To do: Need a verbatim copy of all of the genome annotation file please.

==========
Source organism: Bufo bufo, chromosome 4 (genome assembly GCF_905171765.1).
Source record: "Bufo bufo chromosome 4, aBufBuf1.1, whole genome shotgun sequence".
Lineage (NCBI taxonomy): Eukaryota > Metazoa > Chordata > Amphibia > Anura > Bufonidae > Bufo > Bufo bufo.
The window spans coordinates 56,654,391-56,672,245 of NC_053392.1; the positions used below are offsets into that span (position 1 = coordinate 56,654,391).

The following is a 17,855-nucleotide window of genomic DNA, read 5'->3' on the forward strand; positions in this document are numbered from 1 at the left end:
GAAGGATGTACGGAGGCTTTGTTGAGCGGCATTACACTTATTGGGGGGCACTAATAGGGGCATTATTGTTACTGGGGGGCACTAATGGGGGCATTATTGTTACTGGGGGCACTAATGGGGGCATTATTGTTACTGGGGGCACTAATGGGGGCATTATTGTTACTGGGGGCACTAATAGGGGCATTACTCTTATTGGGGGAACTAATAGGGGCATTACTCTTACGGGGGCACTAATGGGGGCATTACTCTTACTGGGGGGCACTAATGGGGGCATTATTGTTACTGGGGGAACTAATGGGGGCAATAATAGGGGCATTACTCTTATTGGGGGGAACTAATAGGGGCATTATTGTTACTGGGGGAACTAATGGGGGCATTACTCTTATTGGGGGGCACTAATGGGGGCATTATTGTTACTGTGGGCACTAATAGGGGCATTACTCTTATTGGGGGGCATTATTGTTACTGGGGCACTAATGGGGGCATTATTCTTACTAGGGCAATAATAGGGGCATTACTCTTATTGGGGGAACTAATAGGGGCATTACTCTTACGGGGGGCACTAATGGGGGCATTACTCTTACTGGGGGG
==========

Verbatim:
Source organism: Bufo bufo, chromosome 4 (genome assembly GCF_905171765.1).
Source record: "Bufo bufo chromosome 4, aBufBuf1.1, whole genome shotgun sequence".
Lineage (NCBI taxonomy): Eukaryota > Metazoa > Chordata > Amphibia > Anura > Bufonidae > Bufo > Bufo bufo.
The window spans coordinates 56,654,391-56,672,245 of NC_053392.1; the positions used below are offsets into that span (position 1 = coordinate 56,654,391).

The following is a 17,855-nucleotide window of genomic DNA, read 5'->3' on the forward strand; positions in this document are numbered from 1 at the left end:
GAAGGATGTACGGAGGCTTTGTTGAGCGGCATTACACTTATTGGGGGGCACTAATAGGGGCATTATTGTTACTGGGGGGCACTAATGGGGGCATTATTGTTACTGGGGGCACTAATGGGGGCATTATTGTTACTGGGGGCACTAATGGGGGCATTATTGTTACTGGGGGCACTAATAGGGGCATTACTCTTATTGGGGGAACTAATAGGGGCATTACTCTTACGGGGGCACTAATGGGGGCATTACTCTTACTGGGGGGCACTAATGGGGGCATTATTGTTACTGGGGGAACTAATGGGGGCAATAATAGGGGCATTACTCTTATTGGGGGGAACTAATAGGGGCATTATTGTTACTGGGGGAACTAATGGGGGCATTACTCTTATTGGGGGGCACTAATGGGGGCATTATTGTTACTGTGGGCACTAATAGGGGCATTACTCTTATTGGGGGGCATTATTGTTACTGGGGCACTAATGGGGGCATTATTCTTACTAGGGCAATAATAGGGGCATTACTCTTATTGGGGGAACTAATAGGGGCATTACTCTTACGGGGGGCACTAATGGGGGCATTACTCTTACTGGGGGG